As Woods Hole Oceanographic Institution research vessel Atlantis chugged up the coast off La Jolla in June, a particularly fecund red tide happened to be rendering the local surf pink and frothy.
And in the sky above a marine layer gathered enough strength to dim the sun slightly at the onset of a Southern California summer that would be known for its relentless grayness.
The people on the vessel, including Amanda Frossard and Cassie Gaston from Scripps Institution of Oceanography, UC San Diego, were curious to see if the invasion of dinoflagellates that caused the red tide was also behind the thickening of the marine layer.
Woods Hole Oceanographic Institution research vessel Atlantis gathers air samples off Scripps Pier, It wouldn’t be the first time that local weather was influenced by microbial ocean dwellers. In fact, aerosols of all kinds — from sea spray to diesel exhaust — that are released from land and sea into the sky have a major influence on climate in and coastal regions around the world. Defining their role in air quality and understanding how they scatter light and impact cloud formation once airborne has been, however, one of the toughest challenges of the past decade to the atmospheric chemistry community.To help fill in details, Scripps researchers joined colleagues from 15 other research centers on the NOAA-led project CalNex. From several ground locations throughout California and Tijuana, Mexico, from aircraft and Atlantis, project participants sought to create a comprehensive survey of pollution in the state.
“That makes CalNex pretty exciting,” said Frossard. “This is a big push to look at air quality and climate change in California.”
Lynn Russell, an atmospheric chemistry professor at Scripps and a CalNex principal investigator, said the project could be the most comprehensive study of aerosols and pollution done anywhere to date.
“It should provide a great guideline for us about sources of particles as well as their impact,” she said. “It’ll give us an idea of the variety of the aerosols in California.”
Gaston, a student of UCSD atmospheric chemistry professor Kim Prather, and Frossard, a student of Russell, analyzed particles in different ways. While Frossard gathered them on filters to acquire overall organic composition of particles during given time periods, Gaston analyzed the chemical composition of individual particles to determine which natural and human sources were impacting the marine boundary layer and determine how long they had been airborne. Land and aircraft measurements allowed for comparisons of the state’s airborne aerosols across multiple spatial dimensions.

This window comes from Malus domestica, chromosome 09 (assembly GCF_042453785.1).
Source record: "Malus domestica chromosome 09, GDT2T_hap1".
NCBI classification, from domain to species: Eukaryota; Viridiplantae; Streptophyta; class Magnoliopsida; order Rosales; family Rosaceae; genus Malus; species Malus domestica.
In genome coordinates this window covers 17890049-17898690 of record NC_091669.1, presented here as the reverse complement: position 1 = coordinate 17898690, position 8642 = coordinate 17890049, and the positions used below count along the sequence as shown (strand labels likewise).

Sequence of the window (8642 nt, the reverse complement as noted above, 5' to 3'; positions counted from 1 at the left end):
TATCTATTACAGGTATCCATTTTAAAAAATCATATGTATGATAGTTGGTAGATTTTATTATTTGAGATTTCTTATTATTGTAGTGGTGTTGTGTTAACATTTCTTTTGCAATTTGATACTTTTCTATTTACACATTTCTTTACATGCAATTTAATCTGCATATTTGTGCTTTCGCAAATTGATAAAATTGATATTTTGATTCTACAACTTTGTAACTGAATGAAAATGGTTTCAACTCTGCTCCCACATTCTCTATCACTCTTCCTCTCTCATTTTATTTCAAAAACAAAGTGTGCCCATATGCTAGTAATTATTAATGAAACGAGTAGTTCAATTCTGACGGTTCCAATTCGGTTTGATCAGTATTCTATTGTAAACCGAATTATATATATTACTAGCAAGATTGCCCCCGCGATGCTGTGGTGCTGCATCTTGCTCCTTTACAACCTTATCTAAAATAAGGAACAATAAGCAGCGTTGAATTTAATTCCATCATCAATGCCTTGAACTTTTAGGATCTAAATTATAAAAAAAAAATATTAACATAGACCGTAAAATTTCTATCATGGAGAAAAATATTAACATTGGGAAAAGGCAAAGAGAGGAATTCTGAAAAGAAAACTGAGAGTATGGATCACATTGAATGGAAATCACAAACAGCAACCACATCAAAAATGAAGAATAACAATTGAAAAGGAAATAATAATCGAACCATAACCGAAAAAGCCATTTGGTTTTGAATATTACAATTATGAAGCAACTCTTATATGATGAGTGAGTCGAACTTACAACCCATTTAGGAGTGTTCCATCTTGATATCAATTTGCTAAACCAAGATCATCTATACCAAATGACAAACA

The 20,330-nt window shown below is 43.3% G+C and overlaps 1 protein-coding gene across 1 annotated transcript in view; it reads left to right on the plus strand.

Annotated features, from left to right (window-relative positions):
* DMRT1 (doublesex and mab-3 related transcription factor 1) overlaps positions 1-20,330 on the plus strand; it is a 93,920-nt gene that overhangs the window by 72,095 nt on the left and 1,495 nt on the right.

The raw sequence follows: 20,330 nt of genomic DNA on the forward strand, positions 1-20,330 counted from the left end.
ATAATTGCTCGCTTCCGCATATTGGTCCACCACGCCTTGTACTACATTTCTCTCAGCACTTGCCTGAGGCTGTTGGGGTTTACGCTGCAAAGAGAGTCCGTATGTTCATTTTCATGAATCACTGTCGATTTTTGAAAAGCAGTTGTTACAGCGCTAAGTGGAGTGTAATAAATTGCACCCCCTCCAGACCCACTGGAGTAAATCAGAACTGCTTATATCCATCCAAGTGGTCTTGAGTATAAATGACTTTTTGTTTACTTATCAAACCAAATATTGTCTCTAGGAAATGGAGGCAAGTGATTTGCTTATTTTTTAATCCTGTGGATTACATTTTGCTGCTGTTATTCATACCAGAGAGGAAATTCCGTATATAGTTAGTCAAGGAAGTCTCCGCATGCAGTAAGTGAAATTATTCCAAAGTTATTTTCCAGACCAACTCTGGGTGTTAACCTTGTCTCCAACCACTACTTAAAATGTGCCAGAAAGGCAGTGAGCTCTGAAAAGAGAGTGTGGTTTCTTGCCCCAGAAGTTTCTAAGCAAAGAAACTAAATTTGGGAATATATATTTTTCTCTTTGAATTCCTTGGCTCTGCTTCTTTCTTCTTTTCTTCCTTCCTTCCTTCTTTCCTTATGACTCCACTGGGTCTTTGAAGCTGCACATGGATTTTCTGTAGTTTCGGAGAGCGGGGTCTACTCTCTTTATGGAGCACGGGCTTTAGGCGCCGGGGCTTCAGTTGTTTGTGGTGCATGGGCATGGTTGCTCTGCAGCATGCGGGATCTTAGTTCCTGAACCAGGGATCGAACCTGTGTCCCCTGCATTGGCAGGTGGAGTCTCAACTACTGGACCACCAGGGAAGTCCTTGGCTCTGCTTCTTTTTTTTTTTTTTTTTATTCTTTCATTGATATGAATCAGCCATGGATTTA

“Using all these different techniques will hopefully help us get a more cohesive picture of how we impact our local climate,” Gaston said.
After collecting field data in May and June, the researchers are in the middle of analysis that could start yielding conclusions by early 2011. Russell said that an expected report to the California Air Resources Board, which funded a portion of the CalNex study that took place in Bakersfield, could help to shape air quality regulations in the future.
Prather’s group flew sampling instruments on two research aircraft during the CalNex campaign. At the beginning of the study, the team flew an instrument on a Twin Otter plane from Ontario, Calif. and at the end of the study sampled on the DOE G1 aircraft out of California.
“Understanding how ocean-generated aerosols mix with air pollution at all levels of the atmosphere from other manmade sources is critical to understanding their overall impact on regional climate and air pollution in California,” said Prather.
Atlantis, which sampled air up the coast from San Diego to the Sacramento River delta, gathered a cross-section of California’s coastal air from the congestion of America’s busiest commercial port in Long Beach to the open ocean and to the plumes of exhaust given off by cargo ships at sea. Around the same time, ground stations in Bakersfield and Pasadena vacuumed in ambient air samples that occasionally provide local color to their regional air. While Pasadena samples gathered by Russell’s graduate student Ashley Corrigan contained particles that would be expected to be found from the vehicle exhaust dominating an urban area’s pollution mix, Bakersfield’s — collected by Shang Liu, another student in Russell’s lab — contained often high concentrations of filter-darkening agriculturally-based particles, such as those caused by burning crop waste. Air samples gathered at the Tijuana station (in an associated project called CalMex) revealed the signatures of trash burning and the still-frequent use of older cars and trucks in the Mexican border city.
Atlantis gathered hints of urban smog that blew out to sea and combined with particles from natural sources to influence the marine layer in ways not yet understood.
“Even just from looking at the filters, it was very clear what days we were getting clean air and what days had a lot of pollution. The filters looked totally different, with the filters from the polluted days much darker than the clean days,” Frossard said. “But they still weren’t as dark as Bakersfield.”
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